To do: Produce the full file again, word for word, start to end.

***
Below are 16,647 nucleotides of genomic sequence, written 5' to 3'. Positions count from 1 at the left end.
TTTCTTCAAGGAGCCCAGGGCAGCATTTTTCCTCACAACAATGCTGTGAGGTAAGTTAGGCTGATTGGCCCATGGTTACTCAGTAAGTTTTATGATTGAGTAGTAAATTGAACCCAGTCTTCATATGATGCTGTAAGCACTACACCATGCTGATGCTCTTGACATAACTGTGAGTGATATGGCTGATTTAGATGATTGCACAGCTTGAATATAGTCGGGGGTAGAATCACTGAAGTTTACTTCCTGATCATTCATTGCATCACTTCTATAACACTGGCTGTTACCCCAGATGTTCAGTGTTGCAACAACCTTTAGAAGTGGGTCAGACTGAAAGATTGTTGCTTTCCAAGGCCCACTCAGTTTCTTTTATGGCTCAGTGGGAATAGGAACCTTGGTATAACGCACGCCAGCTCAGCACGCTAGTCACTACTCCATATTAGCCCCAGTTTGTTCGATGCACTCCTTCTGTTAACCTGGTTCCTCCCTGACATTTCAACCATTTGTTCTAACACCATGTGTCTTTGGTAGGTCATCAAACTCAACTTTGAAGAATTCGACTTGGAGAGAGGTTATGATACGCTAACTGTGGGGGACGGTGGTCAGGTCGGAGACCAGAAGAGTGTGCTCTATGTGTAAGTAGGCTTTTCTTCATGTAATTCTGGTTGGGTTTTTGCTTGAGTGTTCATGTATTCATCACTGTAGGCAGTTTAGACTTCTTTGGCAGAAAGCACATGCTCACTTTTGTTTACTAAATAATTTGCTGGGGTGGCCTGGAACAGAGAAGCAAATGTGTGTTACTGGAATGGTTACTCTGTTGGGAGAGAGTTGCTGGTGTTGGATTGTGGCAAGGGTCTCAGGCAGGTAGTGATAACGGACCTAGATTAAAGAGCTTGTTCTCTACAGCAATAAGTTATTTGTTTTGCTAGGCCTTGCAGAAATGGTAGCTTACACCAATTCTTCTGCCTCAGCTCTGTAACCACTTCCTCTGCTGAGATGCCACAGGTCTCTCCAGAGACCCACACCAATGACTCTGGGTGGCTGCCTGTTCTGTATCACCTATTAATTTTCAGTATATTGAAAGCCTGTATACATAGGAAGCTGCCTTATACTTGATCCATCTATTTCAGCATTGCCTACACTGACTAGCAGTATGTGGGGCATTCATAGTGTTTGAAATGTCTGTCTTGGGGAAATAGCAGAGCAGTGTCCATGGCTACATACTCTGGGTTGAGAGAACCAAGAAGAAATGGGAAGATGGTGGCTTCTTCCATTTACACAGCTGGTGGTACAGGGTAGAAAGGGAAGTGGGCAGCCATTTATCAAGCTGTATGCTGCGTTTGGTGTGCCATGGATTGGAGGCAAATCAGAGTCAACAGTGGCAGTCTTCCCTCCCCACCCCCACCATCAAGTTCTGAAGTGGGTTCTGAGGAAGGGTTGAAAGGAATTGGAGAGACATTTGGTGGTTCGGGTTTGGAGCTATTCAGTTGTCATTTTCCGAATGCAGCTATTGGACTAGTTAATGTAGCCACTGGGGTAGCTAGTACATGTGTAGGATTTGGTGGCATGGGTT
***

Below are 16,647 nucleotides of genomic sequence, written 5' to 3'. Positions count from 1 at the left end.
TTTCTTCAAGGAGCCCAGGGCAGCATTTTTCCTCACAACAATGCTGTGAGGTAAGTTAGGCTGATTGGCCCATGGTTACTCAGTAAGTTTTATGATTGAGTAGTAAATTGAACCCAGTCTTCATATGATGCTGTAAGCACTACACCATGCTGATGCTCTTGACATAACTGTGAGTGATATGGCTGATTTAGATGATTGCACAGCTTGAATATAGTCGGGGGTAGAATCACTGAAGTTTACTTCCTGATCATTCATTGCATCACTTCTATAACACTGGCTGTTACCCCAGATGTTCAGTGTTGCAACAACCTTTAGAAGTGGGTCAGACTGAAAGATTGTTGCTTTCCAAGGCCCACTCAGTTTCTTTTATGGCTCAGTGGGAATAGGAACCTTGGTATAACGCACGCCAGCTCAGCACGCTAGTCACTACTCCATATTAGCCCCAGTTTGTTCGATGCACTCCTTCTGTTAACCTGGTTCCTCCCTGACATTTCAACCATTTGTTCTAACACCATGTGTCTTTGGTAGGTCATCAAACTCAACTTTGAAGAATTCGACTTGGAGAGAGGTTATGATACGCTAACTGTGGGGGACGGTGGTCAGGTCGGAGACCAGAAGAGTGTGCTCTATGTGTAAGTAGGCTTTTCTTCATGTAATTCTGGTTGGGTTTTTGCTTGAGTGTTCATGTATTCATCACTGTAGGCAGTTTAGACTTCTTTGGCAGAAAGCACATGCTCACTTTTGTTTACTAAATAATTTGCTGGGGTGGCCTGGAACAGAGAAGCAAATGTGTGTTACTGGAATGGTTACTCTGTTGGGAGAGAGTTGCTGGTGTTGGATTGTGGCAAGGGTCTCAGGCAGGTAGTGATAACGGACCTAGATTAAAGAGCTTGTTCTCTACAGCAATAAGTTATTTGTTTTGCTAGGCCTTGCAGAAATGGTAGCTTACACCAATTCTTCTGCCTCAGCTCTGTAACCACTTCCTCTGCTGAGATGCCACAGGTCTCTCCAGAGACCCACACCAATGACTCTGGGTGGCTGCCTGTTCTGTATCACCTATTAATTTTCAGTATATTGAAAGCCTGTATACATAGGAAGCTGCCTTATACTTGATCCATCTATTTCAGCATTGCCTACACTGACTAGCAGTATGTGGGGCATTCATAGTGTTTGAAATGTCTGTCTTGGGGAAATAGCAGAGCAGTGTCCATGGCTACATACTCTGGGTTGAGAGAACCAAGAAGAAATGGGAAGATGGTGGCTTCTTCCATTTACACAGCTGGTGGTACAGGGTAGAAAGGGAAGTGGGCAGCCATTTATCAAGCTGTATGCTGCGTTTGGTGTGCCATGGATTGGAGGCAAATCAGAGTCAACAGTGGCAGTCTTCCCTCCCCACCCCCACCATCAAGTTCTGAAGTGGGTTCTGAGGAAGGGTTGAAAGGAATTGGAGAGACATTTGGTGGTTCGGGTTTGGAGCTATTCAGTTGTCATTTTCCGAATGCAGCTATTGGACTAGTTAATGTAGCCACTGGGGTAGCTAGTACATGTGTAGGATTTGGTGGCATGGGTT